One of the reasons I believe in jazz is that the oneness of man can come through the rhythm of your heart. It’s the same any place in the world, that heartbeat. It’s the first thing you hear when you’re born — or before you’re born — and it’s the last thing you hear. — Dave Brubeck

Showing posts with label Issan Dorsey Roshi. Show all posts
Showing posts with label Issan Dorsey Roshi. Show all posts

Friday, November 6, 2020

"Mindfulness is Not a Part-Time Job," a talk by Issan Dorsey

A Dharma talk given by Issan Dorsey Roshi
Originally posted on 1/13/2012

This transcript appeared in the newsletter of the Gay Buddhist Fellowship in January of 1995, four years and five months after his death from AIDS.

From Allen Ginsberg's collection
Someone said to me the other day, “Aren’t you always working on something?” Yes, we are always working on something, but hopefully it’s not up here in our heads, filled with words to obscure it. I was talking with a friend recently about the phrase, “coming to reside in your breath-mind,” and working with the phrase, and how useful it is to me. I thought it was interesting that I’d never really heard it before, and was just now beginning to work with it. I realized that I actually just heard it deeply.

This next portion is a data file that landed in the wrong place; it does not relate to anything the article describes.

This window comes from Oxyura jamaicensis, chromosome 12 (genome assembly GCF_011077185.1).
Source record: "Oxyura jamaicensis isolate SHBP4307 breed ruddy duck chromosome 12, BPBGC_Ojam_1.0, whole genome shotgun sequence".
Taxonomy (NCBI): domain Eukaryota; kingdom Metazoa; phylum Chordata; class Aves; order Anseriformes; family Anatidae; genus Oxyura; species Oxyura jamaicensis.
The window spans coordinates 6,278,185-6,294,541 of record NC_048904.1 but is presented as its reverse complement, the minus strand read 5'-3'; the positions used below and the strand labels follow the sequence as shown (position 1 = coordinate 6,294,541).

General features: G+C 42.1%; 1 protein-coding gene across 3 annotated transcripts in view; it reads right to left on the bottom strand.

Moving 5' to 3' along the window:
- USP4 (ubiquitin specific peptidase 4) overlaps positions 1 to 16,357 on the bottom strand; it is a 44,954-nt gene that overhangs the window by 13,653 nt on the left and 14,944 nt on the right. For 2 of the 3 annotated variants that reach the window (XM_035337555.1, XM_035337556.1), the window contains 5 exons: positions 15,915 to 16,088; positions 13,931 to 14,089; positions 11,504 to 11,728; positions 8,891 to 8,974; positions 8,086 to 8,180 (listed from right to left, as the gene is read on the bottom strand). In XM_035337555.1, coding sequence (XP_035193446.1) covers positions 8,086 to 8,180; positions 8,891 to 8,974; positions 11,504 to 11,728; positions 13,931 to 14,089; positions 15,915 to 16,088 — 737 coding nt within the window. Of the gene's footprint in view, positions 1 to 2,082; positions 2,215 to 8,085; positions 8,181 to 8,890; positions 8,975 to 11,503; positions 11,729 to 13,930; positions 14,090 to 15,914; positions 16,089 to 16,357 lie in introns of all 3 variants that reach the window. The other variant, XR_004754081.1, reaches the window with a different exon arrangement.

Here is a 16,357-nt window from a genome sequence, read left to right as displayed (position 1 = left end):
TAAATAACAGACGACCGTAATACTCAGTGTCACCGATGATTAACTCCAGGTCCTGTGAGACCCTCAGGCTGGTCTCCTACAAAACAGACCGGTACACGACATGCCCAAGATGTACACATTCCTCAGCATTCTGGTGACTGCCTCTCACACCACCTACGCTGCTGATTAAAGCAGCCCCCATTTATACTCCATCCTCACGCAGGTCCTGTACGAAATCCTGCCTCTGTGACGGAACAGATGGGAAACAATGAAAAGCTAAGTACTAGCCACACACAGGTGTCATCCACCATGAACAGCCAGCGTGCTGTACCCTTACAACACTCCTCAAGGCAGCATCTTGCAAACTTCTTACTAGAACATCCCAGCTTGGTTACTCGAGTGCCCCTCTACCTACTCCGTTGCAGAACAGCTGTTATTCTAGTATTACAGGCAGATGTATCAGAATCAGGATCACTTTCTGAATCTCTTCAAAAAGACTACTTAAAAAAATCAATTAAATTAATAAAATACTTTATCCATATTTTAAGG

This has been with me since I first started practicing. It’s a whole way of working with your mind—and I’ve been thinking a lot about it lately. I hope you won’t have to wait for 20 years before you begin to hear how to work with this thing called mind in [your] zazen meditation.

Now, people who come to practice, immediately sit much easier than they did when I first began to sit at Sokoji Temple years ago. I remember everyone sitting with their legs bent up. They’d sit for five minutes, then they’d lie down and moan. But now people come and it’s like we already did that part for them. It’s as if we have a shared body that has already gone through that preliminary stuff, and people are already able to experience some aspect of zazen practice and how we practice together.